“There is no greater mystery than the people we are closest to,” said Alexandra Styron, daughter of William Styron, Friday at the Key West Literary Seminar 2013’s panel “Writing About Those We Have Loved.” “What do we know about our parents or our own children even?” she asked of her panel-mate Joyce Johnson, who was the paramour of Jack Kerouac in the late 1950s, just as On The Road was released.
In one of the only panels that dealt with memoir-based biography, the women discussed one of the great contentions of their genre: that it is hard to see those closest to them subjectively.
Both women had tried to write about their famous intimates earlier in life with little success. They agreed that putting time between the events and their perception of them was essential. Johnson noted that legions of books had been written about Kerouac but, “There was this legend out there and then there was this real person, I wanted to close that gap.”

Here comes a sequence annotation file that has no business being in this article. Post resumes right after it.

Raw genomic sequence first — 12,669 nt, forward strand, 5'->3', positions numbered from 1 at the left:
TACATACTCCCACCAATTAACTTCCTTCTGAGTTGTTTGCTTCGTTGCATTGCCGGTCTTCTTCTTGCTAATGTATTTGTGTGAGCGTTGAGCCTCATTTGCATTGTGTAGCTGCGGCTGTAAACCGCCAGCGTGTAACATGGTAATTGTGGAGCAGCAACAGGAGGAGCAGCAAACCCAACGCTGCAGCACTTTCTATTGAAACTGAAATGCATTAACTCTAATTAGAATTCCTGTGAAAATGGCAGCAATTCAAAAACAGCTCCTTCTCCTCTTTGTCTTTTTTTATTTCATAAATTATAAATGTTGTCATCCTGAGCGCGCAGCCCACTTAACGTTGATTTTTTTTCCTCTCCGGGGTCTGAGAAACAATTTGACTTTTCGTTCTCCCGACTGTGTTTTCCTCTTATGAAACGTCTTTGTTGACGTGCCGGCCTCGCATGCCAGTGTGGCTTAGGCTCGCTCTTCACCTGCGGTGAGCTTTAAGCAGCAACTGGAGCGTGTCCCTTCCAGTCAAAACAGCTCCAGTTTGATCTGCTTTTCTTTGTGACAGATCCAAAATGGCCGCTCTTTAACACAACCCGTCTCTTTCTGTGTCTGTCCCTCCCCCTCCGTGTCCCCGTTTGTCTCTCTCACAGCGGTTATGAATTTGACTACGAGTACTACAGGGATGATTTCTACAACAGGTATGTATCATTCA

About waiting many decades to write their respective books:
Styron: “I don’t think I could have written this book any younger.”
Johnson: “It would have been a different book.”
Styron: “And less compassionate.”